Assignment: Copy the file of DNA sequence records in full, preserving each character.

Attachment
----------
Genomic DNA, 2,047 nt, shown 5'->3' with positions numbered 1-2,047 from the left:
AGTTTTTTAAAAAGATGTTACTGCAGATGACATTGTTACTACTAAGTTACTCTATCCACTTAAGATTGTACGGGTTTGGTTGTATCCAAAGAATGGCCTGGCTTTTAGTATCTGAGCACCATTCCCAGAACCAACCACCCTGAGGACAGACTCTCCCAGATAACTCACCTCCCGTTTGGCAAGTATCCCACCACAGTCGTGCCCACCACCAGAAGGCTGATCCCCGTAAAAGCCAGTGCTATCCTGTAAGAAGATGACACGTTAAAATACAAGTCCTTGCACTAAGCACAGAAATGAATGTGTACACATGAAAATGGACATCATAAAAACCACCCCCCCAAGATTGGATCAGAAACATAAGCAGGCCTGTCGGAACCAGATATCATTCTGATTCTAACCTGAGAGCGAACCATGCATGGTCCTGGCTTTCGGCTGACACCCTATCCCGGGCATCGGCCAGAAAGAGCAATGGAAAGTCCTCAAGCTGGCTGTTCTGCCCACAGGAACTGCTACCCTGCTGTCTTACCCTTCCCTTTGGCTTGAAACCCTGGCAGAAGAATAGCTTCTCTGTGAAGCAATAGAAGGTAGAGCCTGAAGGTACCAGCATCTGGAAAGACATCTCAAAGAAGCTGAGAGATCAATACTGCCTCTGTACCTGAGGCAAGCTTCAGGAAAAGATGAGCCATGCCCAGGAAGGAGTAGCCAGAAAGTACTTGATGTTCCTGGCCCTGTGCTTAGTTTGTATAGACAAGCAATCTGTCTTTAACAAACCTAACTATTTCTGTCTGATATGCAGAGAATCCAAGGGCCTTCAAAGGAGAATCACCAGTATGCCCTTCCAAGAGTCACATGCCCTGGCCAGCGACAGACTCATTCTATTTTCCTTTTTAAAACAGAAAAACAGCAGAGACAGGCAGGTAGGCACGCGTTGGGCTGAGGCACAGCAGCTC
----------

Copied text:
Genomic DNA, 2,047 nt, shown 5'->3' with positions numbered 1-2,047 from the left:
AGTTTTTTAAAAAGATGTTACTGCAGATGACATTGTTACTACTAAGTTACTCTATCCACTTAAGATTGTACGGGTTTGGTTGTATCCAAAGAATGGCCTGGCTTTTAGTATCTGAGCACCATTCCCAGAACCAACCACCCTGAGGACAGACTCTCCCAGATAACTCACCTCCCGTTTGGCAAGTATCCCACCACAGTCGTGCCCACCACCAGAAGGCTGATCCCCGTAAAAGCCAGTGCTATCCTGTAAGAAGATGACACGTTAAAATACAAGTCCTTGCACTAAGCACAGAAATGAATGTGTACACATGAAAATGGACATCATAAAAACCACCCCCCCAAGATTGGATCAGAAACATAAGCAGGCCTGTCGGAACCAGATATCATTCTGATTCTAACCTGAGAGCGAACCATGCATGGTCCTGGCTTTCGGCTGACACCCTATCCCGGGCATCGGCCAGAAAGAGCAATGGAAAGTCCTCAAGCTGGCTGTTCTGCCCACAGGAACTGCTACCCTGCTGTCTTACCCTTCCCTTTGGCTTGAAACCCTGGCAGAAGAATAGCTTCTCTGTGAAGCAATAGAAGGTAGAGCCTGAAGGTACCAGCATCTGGAAAGACATCTCAAAGAAGCTGAGAGATCAATACTGCCTCTGTACCTGAGGCAAGCTTCAGGAAAAGATGAGCCATGCCCAGGAAGGAGTAGCCAGAAAGTACTTGATGTTCCTGGCCCTGTGCTTAGTTTGTATAGACAAGCAATCTGTCTTTAACAAACCTAACTATTTCTGTCTGATATGCAGAGAATCCAAGGGCCTTCAAAGGAGAATCACCAGTATGCCCTTCCAAGAGTCACATGCCCTGGCCAGCGACAGACTCATTCTATTTTCCTTTTTAAAACAGAAAAACAGCAGAGACAGGCAGGTAGGCACGCGTTGGGCTGAGGCACAGCAGCTC